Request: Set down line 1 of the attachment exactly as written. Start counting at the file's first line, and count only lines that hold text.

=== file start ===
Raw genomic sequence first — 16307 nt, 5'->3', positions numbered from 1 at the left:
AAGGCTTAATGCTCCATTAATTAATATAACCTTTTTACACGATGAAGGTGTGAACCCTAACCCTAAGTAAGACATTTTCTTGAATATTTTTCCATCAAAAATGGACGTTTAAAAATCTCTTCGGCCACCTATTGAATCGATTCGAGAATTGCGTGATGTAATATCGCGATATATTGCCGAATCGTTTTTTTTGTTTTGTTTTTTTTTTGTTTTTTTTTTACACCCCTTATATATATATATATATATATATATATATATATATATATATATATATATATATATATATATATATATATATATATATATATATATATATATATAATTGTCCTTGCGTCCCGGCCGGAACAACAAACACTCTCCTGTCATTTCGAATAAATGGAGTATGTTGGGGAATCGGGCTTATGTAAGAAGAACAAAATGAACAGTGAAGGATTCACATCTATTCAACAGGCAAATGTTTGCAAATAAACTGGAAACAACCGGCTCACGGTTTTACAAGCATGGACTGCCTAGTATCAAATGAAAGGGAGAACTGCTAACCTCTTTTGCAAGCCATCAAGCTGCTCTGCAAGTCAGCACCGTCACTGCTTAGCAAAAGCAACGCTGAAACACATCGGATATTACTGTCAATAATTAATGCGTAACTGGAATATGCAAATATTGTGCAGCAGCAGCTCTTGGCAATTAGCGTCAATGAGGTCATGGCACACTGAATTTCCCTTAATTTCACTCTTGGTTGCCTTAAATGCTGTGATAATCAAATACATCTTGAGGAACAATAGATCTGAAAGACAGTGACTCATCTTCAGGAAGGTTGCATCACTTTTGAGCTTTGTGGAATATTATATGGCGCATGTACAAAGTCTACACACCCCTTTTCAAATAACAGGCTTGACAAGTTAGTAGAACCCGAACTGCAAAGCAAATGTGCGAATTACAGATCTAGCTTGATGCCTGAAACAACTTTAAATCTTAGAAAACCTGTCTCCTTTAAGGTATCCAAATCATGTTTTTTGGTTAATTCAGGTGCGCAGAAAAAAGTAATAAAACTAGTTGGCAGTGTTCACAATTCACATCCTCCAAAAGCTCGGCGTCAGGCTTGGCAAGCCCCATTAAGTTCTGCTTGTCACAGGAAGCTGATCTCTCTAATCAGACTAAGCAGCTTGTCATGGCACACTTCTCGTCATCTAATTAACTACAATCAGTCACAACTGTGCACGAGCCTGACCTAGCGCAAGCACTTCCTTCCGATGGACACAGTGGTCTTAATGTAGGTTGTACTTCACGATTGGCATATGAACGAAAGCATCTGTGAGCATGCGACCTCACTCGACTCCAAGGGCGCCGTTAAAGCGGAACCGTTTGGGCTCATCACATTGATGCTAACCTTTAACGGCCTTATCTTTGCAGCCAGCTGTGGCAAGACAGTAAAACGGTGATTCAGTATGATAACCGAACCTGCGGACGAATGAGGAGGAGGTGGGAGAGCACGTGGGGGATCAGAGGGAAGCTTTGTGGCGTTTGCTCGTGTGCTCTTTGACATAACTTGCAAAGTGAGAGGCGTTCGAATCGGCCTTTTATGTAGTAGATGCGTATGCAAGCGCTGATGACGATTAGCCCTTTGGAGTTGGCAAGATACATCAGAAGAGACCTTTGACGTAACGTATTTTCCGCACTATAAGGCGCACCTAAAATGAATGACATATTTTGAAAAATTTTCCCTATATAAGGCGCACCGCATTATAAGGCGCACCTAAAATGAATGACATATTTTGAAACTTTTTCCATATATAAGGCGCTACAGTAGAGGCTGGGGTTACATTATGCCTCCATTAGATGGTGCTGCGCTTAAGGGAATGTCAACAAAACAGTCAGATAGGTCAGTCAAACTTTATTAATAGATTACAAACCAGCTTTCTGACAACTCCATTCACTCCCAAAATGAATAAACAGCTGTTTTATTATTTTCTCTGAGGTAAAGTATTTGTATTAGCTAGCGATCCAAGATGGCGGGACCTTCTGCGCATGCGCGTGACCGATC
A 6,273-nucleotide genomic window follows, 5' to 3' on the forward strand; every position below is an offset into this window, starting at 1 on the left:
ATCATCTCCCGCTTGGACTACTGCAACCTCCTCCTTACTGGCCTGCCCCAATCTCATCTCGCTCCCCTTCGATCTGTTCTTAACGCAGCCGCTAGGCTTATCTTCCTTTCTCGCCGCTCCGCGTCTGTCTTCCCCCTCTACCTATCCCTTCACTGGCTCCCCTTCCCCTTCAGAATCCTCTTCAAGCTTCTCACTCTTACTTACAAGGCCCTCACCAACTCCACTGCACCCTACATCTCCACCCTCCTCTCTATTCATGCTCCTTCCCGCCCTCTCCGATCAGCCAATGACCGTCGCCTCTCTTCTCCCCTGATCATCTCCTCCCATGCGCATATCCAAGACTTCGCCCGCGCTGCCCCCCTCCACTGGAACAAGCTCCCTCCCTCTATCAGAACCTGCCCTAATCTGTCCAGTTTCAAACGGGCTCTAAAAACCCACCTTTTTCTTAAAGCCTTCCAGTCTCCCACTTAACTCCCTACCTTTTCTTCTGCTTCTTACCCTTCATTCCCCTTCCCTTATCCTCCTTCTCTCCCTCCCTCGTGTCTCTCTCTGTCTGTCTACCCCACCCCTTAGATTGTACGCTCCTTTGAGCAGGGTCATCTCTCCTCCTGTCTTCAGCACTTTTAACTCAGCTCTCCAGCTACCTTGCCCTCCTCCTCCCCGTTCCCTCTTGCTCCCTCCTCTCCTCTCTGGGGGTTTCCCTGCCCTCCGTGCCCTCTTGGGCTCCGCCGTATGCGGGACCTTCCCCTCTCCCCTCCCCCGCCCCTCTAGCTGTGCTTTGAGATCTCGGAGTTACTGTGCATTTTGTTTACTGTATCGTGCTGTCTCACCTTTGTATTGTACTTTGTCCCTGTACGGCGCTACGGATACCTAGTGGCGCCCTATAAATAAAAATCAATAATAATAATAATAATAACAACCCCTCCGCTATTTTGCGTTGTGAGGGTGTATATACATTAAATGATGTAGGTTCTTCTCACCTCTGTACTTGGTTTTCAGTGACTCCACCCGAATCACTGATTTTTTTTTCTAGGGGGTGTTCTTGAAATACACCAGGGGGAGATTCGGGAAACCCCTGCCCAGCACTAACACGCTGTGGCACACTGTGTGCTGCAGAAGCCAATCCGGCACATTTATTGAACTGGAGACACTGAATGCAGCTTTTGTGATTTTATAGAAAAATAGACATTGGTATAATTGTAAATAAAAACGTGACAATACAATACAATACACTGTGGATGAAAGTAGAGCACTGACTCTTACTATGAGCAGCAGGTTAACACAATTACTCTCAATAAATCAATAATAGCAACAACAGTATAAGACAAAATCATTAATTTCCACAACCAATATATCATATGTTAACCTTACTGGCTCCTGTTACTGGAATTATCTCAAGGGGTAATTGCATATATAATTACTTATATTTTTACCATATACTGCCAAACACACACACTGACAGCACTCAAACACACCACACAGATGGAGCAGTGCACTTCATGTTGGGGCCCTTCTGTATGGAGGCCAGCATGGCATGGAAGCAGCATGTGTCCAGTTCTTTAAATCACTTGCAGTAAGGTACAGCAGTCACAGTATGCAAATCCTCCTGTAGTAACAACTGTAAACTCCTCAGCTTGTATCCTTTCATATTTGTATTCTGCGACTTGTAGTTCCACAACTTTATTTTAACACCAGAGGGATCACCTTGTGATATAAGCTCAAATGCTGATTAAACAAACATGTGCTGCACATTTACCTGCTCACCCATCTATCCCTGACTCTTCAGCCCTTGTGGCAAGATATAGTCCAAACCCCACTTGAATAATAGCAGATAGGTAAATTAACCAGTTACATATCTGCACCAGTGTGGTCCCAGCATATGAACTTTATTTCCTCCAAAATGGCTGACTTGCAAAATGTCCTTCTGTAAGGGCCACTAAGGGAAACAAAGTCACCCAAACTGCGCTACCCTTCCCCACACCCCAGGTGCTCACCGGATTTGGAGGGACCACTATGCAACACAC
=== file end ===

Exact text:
Raw genomic sequence first — 16307 nt, 5'->3', positions numbered from 1 at the left: